2010 24 Indianapolis IL AAA 43 189 168 25 54 18 2 6 26 10 1 19 31 .321 .392 .560 .951 94
7 Seasons 686 2853 2601 367 711 181 21 71 387 49 27 182 446 .273 .322 .441 .763 1147
AAA (4 seasons) 290 1198 1093 139 283 77 11 36 175 26 10 76 206 .259 .307 .448 .755 490
AA (2 seasons) 127 522 462 82 129 30 3 15 69 9 4 54 77 .279 .351 .455 .806 210
Rk (2 seasons) 60 240 222 30 57 14 3 5 21 3 2 11 38 .257 .300 .414 .714 92
A+ (2 seasons) 81 339 306 36 86 24 2 3 47 3 5 19 53 .281 .331 .402 .733 123
A (1 season) 120 518 485 78 146 33 2 12 68 7 4 20 71 .301 .332 .452 .784 219
A- (1 season) 8 36 33 2 10 3 0 0 7 1 2 2 1 .303 .333 .394 .727 13
Provided by Baseball-Reference.com: View Original Table
Generated 11/4/2010.

With 2008 and 2009 giving context to 2005-2007, Walker’s strikeout rate is worrisome when combined with his ugly walk rate everywhere but Altoona. There was one bit of good news buried in Walker’s struggles in Indy, though. His power actually improved. His isolated power in Altoona in 2007 was .176. With Indy in 2008 it was .172 and back with them in 2009 it was .216.

I think that’s a pretty good indication that all of the extra base hits we saw from Walker in 2010 (29 doubles, three triples, 12 homers in 110 games) are more or less the sort of power he can have as a big leaguer. Driving the ball has never been a problem for Walker, not even when he was struggling with Indianapolis. The problem for him is making enough contact to drive the ball regularly.

The good news is that Walker’s walk rate improved quite a bit in his short stint with Indianapolis this year (10.1%), and his patience generally improved throughout the season in Pittsburgh, to the point that even though his BABIP plummeted in September, his production only saw a slight downturn (Matt at PLC wrote quite a bit about this this year). He seems like he’s pretty clearly past the rut he got stuck in while he was in Indianapolis, so the question that remains is just how far past it he is.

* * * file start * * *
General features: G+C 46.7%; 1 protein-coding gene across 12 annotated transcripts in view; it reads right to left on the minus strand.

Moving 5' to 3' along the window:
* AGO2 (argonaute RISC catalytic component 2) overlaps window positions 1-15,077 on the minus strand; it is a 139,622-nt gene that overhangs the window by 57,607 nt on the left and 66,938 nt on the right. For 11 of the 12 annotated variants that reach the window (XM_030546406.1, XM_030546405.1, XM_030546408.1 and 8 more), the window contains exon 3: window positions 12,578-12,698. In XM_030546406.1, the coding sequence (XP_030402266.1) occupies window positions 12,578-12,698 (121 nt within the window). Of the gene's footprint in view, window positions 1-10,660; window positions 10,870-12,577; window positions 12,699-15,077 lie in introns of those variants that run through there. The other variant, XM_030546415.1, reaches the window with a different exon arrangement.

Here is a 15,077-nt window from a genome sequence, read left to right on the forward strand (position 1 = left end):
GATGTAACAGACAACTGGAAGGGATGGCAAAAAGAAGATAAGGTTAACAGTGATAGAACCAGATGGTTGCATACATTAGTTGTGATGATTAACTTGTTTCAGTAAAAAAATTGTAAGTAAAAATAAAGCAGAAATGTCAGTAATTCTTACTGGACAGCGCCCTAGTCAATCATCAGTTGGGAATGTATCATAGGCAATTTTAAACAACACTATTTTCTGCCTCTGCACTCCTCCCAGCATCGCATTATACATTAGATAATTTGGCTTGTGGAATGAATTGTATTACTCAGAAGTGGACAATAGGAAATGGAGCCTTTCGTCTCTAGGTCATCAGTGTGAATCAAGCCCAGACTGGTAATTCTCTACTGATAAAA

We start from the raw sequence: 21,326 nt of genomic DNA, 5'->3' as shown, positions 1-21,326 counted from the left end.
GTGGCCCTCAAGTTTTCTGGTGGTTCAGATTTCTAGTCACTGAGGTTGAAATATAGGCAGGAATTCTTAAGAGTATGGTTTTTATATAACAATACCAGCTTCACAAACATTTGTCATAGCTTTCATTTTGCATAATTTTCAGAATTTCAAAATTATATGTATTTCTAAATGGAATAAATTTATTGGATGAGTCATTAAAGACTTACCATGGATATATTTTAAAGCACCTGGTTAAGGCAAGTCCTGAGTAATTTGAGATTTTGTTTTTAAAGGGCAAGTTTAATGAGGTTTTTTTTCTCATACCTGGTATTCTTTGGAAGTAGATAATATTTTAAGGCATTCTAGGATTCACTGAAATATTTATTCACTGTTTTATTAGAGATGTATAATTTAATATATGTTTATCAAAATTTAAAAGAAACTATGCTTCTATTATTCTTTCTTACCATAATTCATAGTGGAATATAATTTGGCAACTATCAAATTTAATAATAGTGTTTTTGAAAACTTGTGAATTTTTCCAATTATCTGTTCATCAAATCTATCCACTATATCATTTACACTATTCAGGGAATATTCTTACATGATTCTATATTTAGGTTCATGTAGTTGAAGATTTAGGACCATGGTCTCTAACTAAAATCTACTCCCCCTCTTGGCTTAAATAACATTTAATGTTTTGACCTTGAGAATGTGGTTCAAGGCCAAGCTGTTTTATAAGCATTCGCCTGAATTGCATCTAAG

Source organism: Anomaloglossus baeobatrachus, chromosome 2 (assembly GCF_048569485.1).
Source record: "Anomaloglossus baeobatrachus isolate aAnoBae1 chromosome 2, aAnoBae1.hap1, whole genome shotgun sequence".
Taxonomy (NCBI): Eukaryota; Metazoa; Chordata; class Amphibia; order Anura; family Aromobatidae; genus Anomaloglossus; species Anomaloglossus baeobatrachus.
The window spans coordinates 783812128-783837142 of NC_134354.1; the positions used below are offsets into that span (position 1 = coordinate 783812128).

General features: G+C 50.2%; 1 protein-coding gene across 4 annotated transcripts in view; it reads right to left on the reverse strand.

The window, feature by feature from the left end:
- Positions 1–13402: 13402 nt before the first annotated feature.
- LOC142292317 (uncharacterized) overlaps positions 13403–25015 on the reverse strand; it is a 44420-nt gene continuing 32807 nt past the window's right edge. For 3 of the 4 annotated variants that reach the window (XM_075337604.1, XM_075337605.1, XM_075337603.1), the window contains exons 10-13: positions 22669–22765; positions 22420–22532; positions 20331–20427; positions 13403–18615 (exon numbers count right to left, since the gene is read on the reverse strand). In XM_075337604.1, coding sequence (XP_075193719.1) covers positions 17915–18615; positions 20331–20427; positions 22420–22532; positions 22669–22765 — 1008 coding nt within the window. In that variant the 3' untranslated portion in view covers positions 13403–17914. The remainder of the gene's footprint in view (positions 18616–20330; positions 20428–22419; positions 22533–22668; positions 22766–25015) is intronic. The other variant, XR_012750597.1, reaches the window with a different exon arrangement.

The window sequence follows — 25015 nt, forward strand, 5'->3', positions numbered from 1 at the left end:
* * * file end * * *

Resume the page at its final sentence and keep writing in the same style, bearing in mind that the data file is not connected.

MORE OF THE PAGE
It’s an important question because Walker’s defense didn’t grade out terribly well at second base this year. The Pirates seem convinced he can handle the position (and it’d be great for the club in the long-term if he can, assuming they draft Anthony Rendon). I think Walker can hit well enough to play second (say .750-.800 OPS), but I’m not sure he can replicate his 2010 line every year to be an every day third baseman. I’ve obviously been wrong about Walker in the past, though, and he’s still young enough to be getting better. It’s hard to get a read on him because of how far he fell off the path in 2008 and 2009, but we should have a pretty good idea of what he’s capable of as 2011 wears on.

Pat Lackey

About Pat Lackey

In 2005, I started a WHYGAVS instead of working on organic chemistry homework. Many years later, I've written about baseball and the Pirates for a number of sites all across the internet, but WHYGAVS is still my home. I still haven't finished that O-Chem homework, though.